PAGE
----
Normal?

First I must say I’m again filled with gratitude after a day at Dana-Farber, ending with a phone appointment (on our way home) in which Dr. Janne said all is stable. And, I have finished my quarantine with no COVID. Relief.

There is NO NORMAL in Stage IV cancer. You may say that is my opinion or that I’m just having a rough day. NO. We CANNOT, we MUST NOT normalize this. Today I am filled with sadness for the family of a young mother, one of our much respected and greatly loved ROS1der co-founders. (Just a year ago a beautiful young friend died of inflammatory breast cancer.) We cannot accept that this is the NORMAL way this disease has to be. It is the current reality. This superwoman lived life fully with lung cancer for eight years. She did what so many ROS1 patients do by beginning on one targeted therapy drug, then moving to the next and the next and the next (likely some/all in clinical trial) as the disease progressed or returned in her body. With fewer than a handful of others with ROS1 cancer, she co-founded the ROS1ders. https://ros1cancer.com Extraordinary. Today I honored Tori by donating to the ROS1ders’ research fund. You can join me, helping to find treatments that can turn this disease into a manageable one, so other young ROS1der parents may live longer, better. https://ros1ders-inc.networkforgood.com/projects/117609-corinne-pert-s-fundraiser

The ROS1der goal of accelerating research is being realized, but the research is not outpacing the need for new treatments to deal with a beast that finds ways to work around each of the current treatments. And, so far it seems no targeted therapy has been developed that holds the beast at bay “forever”. (I remember when my first Dana-Farber oncologist told us I was ROS1+, that it could be treated (not cured, but treated) with a targeted therapy drug. “You mean it can stop it forever?” “No, not forever.” She went on to explain how that nasty little ROS1 eventually finds a work around.) So, not our NORMAL, but our reality.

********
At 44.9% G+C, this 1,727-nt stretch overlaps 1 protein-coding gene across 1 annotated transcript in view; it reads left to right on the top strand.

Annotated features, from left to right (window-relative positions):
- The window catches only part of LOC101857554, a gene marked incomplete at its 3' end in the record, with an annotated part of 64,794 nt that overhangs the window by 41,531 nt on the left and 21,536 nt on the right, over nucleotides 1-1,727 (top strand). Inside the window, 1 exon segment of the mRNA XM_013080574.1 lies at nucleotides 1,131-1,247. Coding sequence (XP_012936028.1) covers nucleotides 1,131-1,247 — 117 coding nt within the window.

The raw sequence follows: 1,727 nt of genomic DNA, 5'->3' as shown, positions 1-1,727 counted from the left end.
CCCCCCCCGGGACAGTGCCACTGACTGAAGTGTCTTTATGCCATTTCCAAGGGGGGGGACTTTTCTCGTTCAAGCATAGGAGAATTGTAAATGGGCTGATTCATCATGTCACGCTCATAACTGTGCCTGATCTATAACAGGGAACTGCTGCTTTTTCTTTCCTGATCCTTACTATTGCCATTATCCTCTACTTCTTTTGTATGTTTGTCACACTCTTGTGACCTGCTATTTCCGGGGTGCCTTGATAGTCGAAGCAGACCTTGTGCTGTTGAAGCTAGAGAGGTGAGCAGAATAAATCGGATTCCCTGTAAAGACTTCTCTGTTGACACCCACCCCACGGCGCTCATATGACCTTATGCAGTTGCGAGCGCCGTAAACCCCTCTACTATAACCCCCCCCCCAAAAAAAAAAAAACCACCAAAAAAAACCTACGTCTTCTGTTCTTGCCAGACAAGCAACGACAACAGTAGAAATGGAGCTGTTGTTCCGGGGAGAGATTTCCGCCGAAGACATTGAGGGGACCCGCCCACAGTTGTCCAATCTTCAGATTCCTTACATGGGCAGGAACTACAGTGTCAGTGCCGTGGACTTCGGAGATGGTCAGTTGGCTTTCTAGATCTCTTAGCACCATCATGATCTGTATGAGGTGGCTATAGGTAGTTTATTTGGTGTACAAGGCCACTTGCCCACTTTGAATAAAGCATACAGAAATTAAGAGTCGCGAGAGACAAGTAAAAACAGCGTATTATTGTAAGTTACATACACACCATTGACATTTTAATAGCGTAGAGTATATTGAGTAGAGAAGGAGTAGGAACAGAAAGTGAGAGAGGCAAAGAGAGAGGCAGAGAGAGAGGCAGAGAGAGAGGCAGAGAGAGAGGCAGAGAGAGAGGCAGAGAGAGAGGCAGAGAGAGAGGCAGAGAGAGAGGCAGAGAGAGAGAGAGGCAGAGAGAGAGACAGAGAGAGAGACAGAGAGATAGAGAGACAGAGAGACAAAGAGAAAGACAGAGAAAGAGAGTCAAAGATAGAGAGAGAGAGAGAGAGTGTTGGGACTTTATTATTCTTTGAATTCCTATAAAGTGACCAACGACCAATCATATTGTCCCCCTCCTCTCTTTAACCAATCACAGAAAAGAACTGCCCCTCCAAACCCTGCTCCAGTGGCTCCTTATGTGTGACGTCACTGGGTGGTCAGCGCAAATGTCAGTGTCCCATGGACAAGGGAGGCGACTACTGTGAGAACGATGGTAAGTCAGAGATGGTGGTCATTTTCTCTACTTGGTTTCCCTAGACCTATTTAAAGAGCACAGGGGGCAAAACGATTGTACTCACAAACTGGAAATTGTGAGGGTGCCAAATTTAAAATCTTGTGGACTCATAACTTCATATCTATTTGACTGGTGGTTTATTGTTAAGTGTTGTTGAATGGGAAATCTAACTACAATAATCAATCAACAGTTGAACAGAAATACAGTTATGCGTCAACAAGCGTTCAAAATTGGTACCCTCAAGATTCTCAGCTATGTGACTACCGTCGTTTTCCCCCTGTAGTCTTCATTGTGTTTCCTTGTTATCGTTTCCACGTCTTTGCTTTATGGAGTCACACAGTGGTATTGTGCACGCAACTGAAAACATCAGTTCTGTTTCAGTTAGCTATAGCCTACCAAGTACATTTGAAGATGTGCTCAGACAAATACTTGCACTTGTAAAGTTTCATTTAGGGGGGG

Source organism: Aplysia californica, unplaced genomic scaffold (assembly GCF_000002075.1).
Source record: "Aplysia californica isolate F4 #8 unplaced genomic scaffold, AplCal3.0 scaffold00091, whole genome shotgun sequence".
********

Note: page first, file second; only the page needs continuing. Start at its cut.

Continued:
We’ve all experienced an abnormal year since coronavirus became part of our reality. It hasn’t been a “new normal”. We’ve all known it was not NORMAL. We have coped. Some by pretending things are normal, some by facing reality. But, no one can have truly just felt like this was normal.

I am grateful for the researchers, oncologists, our family, and the prayers, well wishes, and hope of so many. It’s all kept me going for the past five years. I cannot/should not/must not NORMALize (Conforming to a standard; usual, typical, or expected) living or dying with cancer. As wonderful as it is to be well enough to find joy in the everyday every day, it is not NORMAL to take a medication (without which you likely would die within months) that causes you to need not only one, not two, but three cholesterol lowering drugs, that causes painful neuropathy in your extremities, that causes you to gain weight uncontrollably. (And those are the “manageable” side effects. Some are not tolerable, forcing discontinuation of a drug. Another reality and fear faced by cancer patients.) I know what the alternative is to my present reality. Kind of like the alternative to getting old. I’m not complaining, I understand. I’d love to live to be “old”. I hope to see the day when I declare myself old.

Yesterday I had outside visits with my sister, then my daughter and a granddaughter. Today we were visited (outside) by our son and another granddaughter. Today we went for an almost spring walk. Our plan is to get back into this routine. I picked some pussy willow twigs to add to my stick bouquet. All things I love. All things that fill my soul with joy. Everyday things. Normal? Nope, not normal, but finding joy in life despite the realities of the details.

Today, please join me in sending thoughts of strength and peace to Tori’s husband and three children. Please join me in sending thoughts of hope to all the young ROS1ders facing the fears, the realities, the costs of living with stage IV lung cancer. (I cannot imagine doing this as a young parent.) Support lung cancer research by writing to your representatives and donating if you can.

My next appointment (if all goes well) at Dana-Farber is in late May. I hope we will have our vaccinations by then. Stay safe. Love to all.

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